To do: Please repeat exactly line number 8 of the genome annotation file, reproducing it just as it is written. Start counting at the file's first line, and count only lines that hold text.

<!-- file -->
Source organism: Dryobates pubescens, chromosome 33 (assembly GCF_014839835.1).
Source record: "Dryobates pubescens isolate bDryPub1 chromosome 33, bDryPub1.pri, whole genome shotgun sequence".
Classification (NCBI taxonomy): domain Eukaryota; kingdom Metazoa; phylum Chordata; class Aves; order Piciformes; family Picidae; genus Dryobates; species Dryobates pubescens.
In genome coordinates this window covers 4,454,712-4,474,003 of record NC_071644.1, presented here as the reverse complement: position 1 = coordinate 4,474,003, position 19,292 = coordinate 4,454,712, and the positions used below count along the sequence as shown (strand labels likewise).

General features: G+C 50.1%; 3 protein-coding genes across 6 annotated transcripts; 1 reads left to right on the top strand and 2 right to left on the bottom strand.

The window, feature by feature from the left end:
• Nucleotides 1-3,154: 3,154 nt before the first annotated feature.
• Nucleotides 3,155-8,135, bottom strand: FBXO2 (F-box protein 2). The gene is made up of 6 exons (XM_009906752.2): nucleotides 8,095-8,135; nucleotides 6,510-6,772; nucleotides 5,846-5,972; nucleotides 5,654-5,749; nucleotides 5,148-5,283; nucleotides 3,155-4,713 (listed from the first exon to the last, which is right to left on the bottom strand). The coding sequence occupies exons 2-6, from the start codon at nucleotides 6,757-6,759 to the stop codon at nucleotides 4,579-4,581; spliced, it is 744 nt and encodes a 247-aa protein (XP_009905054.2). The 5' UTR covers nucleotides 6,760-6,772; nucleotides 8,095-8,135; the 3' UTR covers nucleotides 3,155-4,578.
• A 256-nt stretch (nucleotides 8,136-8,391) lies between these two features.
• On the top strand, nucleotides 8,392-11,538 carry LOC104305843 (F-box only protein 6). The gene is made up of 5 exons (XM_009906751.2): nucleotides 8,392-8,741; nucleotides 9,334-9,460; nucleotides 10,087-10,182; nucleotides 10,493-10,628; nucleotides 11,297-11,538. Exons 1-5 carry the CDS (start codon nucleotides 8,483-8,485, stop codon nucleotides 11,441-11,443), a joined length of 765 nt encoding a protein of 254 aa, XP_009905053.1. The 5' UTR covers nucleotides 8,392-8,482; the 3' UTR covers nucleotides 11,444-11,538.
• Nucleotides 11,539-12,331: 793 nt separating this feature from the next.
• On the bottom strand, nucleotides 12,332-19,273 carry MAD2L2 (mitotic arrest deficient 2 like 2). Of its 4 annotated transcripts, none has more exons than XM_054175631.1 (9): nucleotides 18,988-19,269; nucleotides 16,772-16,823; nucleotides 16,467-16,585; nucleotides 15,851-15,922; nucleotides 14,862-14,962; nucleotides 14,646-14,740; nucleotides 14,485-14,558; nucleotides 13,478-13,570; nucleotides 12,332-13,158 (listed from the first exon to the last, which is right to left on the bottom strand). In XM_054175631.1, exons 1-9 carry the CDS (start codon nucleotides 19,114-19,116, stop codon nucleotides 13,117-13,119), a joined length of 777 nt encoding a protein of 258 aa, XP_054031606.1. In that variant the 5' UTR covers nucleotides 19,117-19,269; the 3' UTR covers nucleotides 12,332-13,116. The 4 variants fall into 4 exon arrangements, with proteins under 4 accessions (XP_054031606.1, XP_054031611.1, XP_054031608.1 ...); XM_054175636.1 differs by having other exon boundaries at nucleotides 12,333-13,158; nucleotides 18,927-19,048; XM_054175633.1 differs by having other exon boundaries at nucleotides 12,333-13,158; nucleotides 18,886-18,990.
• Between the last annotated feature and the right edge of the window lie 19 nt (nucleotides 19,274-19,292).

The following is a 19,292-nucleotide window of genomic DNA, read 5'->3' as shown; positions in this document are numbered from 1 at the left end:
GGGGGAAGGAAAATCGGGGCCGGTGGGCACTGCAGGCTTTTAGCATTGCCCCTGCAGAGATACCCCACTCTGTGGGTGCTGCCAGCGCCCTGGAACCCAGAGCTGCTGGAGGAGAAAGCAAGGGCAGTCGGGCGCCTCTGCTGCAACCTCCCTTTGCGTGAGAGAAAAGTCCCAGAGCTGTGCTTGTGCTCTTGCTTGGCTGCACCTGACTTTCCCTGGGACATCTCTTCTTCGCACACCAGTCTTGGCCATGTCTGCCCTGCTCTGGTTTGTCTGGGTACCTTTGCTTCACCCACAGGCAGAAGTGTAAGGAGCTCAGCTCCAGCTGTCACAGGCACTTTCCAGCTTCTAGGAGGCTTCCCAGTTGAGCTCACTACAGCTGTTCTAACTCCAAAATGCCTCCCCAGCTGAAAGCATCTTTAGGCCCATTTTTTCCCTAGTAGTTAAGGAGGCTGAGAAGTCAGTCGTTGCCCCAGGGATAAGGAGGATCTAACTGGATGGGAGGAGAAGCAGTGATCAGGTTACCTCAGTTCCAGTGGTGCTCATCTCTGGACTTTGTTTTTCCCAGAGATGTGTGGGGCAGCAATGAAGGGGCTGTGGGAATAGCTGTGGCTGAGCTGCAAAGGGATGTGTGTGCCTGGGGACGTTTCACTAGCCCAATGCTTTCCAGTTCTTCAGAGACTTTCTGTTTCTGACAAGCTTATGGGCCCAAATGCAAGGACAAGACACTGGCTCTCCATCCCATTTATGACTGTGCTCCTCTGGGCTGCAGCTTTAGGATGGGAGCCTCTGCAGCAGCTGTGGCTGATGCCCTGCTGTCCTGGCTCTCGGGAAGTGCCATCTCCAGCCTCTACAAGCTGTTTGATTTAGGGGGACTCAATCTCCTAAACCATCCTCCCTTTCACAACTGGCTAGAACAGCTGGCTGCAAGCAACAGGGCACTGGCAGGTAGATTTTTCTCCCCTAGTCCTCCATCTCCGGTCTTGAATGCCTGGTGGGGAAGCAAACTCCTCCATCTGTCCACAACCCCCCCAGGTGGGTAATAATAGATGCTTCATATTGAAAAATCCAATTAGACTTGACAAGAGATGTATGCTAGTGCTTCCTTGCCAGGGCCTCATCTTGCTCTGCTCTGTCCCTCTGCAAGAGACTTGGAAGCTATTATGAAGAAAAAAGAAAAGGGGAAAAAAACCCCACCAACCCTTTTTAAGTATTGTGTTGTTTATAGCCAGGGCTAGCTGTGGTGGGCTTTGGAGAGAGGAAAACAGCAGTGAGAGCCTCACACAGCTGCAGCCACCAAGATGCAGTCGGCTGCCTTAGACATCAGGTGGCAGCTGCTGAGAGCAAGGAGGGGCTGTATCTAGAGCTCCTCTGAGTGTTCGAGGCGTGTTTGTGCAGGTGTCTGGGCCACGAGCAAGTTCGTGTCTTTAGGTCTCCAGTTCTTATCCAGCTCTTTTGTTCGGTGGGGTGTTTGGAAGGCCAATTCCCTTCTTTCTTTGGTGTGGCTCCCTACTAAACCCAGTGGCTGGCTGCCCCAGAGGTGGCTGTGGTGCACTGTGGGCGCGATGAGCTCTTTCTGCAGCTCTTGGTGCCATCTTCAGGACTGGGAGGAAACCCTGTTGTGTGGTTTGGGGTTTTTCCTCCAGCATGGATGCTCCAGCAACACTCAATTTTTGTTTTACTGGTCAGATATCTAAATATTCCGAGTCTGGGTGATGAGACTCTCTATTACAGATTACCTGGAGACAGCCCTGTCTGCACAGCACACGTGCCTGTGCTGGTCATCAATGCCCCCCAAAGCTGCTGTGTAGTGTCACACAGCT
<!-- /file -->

• Nucleotides 3,155-8,135, bottom strand: FBXO2 (F-box protein 2). The gene is made up of 6 exons (XM_009906752.2): nucleotides 8,095-8,135; nucleotides 6,510-6,772; nucleotides 5,846-5,972; nucleotides 5,654-5,749; nucleotides 5,148-5,283; nucleotides 3,155-4,713 (listed from the first exon to the last, which is right to left on the bottom strand). The coding sequence occupies exons 2-6, from the start codon at nucleotides 6,757-6,759 to the stop codon at nucleotides 4,579-4,581; spliced, it is 744 nt and encodes a 247-aa protein (XP_009905054.2). The 5' UTR covers nucleotides 6,760-6,772; nucleotides 8,095-8,135; the 3' UTR covers nucleotides 3,155-4,578.